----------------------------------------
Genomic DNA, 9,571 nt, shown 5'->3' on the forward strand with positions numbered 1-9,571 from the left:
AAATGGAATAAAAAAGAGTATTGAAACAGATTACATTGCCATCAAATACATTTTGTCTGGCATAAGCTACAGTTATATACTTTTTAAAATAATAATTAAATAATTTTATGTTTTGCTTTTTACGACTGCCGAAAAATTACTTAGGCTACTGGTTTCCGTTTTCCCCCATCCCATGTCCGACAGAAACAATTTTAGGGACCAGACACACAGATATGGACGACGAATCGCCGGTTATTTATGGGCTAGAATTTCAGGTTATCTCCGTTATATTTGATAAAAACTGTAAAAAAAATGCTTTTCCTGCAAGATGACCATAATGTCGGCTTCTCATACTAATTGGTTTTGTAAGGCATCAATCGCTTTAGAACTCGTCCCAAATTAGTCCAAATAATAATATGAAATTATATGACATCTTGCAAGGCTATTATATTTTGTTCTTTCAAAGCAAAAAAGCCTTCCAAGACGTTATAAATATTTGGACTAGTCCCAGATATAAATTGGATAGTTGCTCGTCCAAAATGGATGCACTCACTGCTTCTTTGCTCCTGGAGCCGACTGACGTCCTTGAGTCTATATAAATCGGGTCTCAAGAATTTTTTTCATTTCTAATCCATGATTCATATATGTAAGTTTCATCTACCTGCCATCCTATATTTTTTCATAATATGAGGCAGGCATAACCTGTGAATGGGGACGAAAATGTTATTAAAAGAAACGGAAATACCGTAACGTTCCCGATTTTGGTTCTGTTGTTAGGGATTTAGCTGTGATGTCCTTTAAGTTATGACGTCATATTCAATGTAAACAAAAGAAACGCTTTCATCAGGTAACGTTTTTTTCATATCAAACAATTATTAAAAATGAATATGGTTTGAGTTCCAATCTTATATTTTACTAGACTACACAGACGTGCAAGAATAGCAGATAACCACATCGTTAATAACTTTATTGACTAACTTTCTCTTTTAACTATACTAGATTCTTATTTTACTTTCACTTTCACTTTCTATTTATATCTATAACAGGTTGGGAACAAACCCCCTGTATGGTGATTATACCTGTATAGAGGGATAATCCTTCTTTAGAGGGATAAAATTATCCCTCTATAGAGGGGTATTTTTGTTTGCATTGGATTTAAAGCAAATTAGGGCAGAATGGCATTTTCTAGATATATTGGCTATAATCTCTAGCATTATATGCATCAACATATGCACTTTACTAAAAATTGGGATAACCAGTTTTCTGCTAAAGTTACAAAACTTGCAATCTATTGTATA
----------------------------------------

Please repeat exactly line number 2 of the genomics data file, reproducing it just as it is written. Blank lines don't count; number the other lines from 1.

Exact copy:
AAATGGAATAAAAAAGAGTATTGAAACAGATTACATTGCCATCAAATACATTTTGTCTGGCATAAGCTACAGTTATATACTTTTTAAAATAATAATTAAATAATTTTATGTTTTGCTTTTTACGACTGCCGAAAAATTACTTAGGCTACTGGTTTCCGTTTTCCCCCATCCCATGTCCGACAGAAACAATTTTAGGGACCAGACACACAGATATGGACGACGAATCGCCGGTTATTTATGGGCTAGAATTTCAGGTTATCTCCGTTATATTTGATAAAAACTGTAAAAAAAATGCTTTTCCTGCAAGATGACCATAATGTCGGCTTCTCATACTAATTGGTTTTGTAAGGCATCAATCGCTTTAGAACTCGTCCCAAATTAGTCCAAATAATAATATGAAATTATATGACATCTTGCAAGGCTATTATATTTTGTTCTTTCAAAGCAAAAAAGCCTTCCAAGACGTTATAAATATTTGGACTAGTCCCAGATATAAATTGGATAGTTGCTCGTCCAAAATGGATGCACTCACTGCTTCTTTGCTCCTGGAGCCGACTGACGTCCTTGAGTCTATATAAATCGGGTCTCAAGAATTTTTTTCATTTCTAATCCATGATTCATATATGTAAGTTTCATCTACCTGCCATCCTATATTTTTTCATAATATGAGGCAGGCATAACCTGTGAATGGGGACGAAAATGTTATTAAAAGAAACGGAAATACCGTAACGTTCCCGATTTTGGTTCTGTTGTTAGGGATTTAGCTGTGATGTCCTTTAAGTTATGACGTCATATTCAATGTAAACAAAAGAAACGCTTTCATCAGGTAACGTTTTTTTCATATCAAACAATTATTAAAAATGAATATGGTTTGAGTTCCAATCTTATATTTTACTAGACTACACAGACGTGCAAGAATAGCAGATAACCACATCGTTAATAACTTTATTGACTAACTTTCTCTTTTAACTATACTAGATTCTTATTTTACTTTCACTTTCACTTTCTATTTATATCTATAACAGGTTGGGAACAAACCCCCTGTATGGTGATTATACCTGTATAGAGGGATAATCCTTCTTTAGAGGGATAAAATTATCCCTCTATAGAGGGGTATTTTTGTTTGCATTGGATTTAAAGCAAATTAGGGCAGAATGGCATTTTCTAGATATATTGGCTATAATCTCTAGCATTATATGCATCAACATATGCACTTTACTAAAAATTGGGATAACCAGTTTTCTGCTAAAGTTACAAAACTTGCAATCTATTGTATA